Sound Proofing

Sound proofing in the home can be broken into a few major areas.

The roof, the sash windows and doors, and the walls. We will look closely at the best methods of reducing sound pollution as well as not breaking the budget, keeping things realistic and relevant. Depending on the kind of pollution you are suffering from the order of importance may vary. In the example I will look at today we will consider a home directly over London Heathrow flight path. This is an important case because I have been to many homes that are suffering from this sound problem to the point they have considered moving. Mother’s that have new born children in desperate need of sleep, as well as individuals who have sleep apnea are really struggling and it is a situation that we need to solve.


In this example of the London Heathrow Flight Path we will want to insulate our roof first. There are several methods however the most common and beneficial is to install sound proofing boards directly against the roof trusses and then use a tongue and grove timber panel to finish off and hold in place. The insulation itself also creates a really nice area that can be used for storage or even as a small bedroom, although obtaining relevant permissions to have it labelled as an additional room are almost impossible. This certainly does not stop you enjoying the extra space. Please note there are a couple of things you really need to get right before converting the loft in such a way. Firstly ensure all pipework and electrical cabling is run as you do not want to go to the lengths of fitting out to find that it all needs pulling out again because you forgot a radiator, or an external light.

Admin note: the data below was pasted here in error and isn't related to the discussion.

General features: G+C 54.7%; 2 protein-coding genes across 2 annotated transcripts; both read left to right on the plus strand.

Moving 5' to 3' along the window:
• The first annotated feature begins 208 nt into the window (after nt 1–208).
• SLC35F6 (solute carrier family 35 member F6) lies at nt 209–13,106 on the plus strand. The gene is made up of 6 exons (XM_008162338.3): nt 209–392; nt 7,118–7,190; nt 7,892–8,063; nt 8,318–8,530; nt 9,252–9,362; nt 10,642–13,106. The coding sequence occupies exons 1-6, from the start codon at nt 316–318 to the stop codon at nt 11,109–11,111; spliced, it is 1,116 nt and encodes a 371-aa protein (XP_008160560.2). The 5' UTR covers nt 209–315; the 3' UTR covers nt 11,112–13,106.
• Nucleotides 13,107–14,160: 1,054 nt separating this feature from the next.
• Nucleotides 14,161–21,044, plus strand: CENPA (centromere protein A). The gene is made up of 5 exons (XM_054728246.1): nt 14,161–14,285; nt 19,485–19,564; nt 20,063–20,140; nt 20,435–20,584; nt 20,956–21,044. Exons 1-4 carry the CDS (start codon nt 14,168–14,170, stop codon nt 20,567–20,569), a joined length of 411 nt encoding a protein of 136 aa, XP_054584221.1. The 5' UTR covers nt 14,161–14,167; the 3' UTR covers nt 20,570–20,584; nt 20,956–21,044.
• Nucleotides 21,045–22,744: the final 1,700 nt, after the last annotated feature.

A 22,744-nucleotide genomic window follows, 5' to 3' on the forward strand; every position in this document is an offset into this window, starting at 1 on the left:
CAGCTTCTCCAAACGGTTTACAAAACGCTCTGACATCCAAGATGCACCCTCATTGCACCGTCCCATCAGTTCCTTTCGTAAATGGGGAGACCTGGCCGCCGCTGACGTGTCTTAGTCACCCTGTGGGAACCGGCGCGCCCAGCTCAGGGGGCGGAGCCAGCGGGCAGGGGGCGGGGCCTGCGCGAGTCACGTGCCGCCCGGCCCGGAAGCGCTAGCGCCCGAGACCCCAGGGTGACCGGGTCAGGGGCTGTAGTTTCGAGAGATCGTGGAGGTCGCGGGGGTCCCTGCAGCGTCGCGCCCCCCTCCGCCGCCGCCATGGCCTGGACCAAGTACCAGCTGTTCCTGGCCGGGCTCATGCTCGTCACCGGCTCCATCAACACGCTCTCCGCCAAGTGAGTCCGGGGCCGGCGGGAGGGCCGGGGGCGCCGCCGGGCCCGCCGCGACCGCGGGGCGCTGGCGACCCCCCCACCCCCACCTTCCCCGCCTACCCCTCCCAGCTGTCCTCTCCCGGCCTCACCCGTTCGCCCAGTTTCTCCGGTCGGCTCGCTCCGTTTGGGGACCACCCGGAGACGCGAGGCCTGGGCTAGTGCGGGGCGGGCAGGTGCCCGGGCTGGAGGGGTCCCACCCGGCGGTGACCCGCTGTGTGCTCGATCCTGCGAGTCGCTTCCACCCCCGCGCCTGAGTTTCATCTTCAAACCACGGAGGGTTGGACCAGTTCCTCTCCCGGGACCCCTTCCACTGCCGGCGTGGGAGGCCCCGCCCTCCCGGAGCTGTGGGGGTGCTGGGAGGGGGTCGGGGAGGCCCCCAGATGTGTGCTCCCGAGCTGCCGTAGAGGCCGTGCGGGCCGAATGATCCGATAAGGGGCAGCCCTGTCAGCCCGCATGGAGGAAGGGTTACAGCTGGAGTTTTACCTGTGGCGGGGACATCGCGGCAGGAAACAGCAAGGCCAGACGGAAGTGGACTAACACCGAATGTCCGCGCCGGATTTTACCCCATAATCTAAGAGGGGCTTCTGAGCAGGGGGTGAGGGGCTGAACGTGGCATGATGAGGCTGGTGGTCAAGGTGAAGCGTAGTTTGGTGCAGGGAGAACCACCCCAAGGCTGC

This is by no means a full fit out. Incredible things can be done with the lost and I will go into that in this full loft conversion post. The essentials are insulation boarding behind the cladding, and then loft insulation as standard between joists with a chip board finish. This will cut noise coming from above to almost zero as well as make a more useable space.

The next most significant part is sash window sound proofing. Sash window sound proofing is crucial and the most common ways of improving the noise pollution is double glazing of existing sash windows. By double glazing your original sash windows you create an air gap within the two panes of glass and this air gap is extremely good at stopping noise, and has the wonderful benefit of really improving the heat retention as well. It’s normally combined with a draught proofing system to create high quality and efficient sash window sound proofing. The draught proofing system is vital in the reduction of sound pollution, if you’ve ever seen a recording studio, there are absolutely no gaps between walls and doors as this is the point in which almost all sound is lost. They will normally have a sash window draught proofing specialist come around and install this upgrade.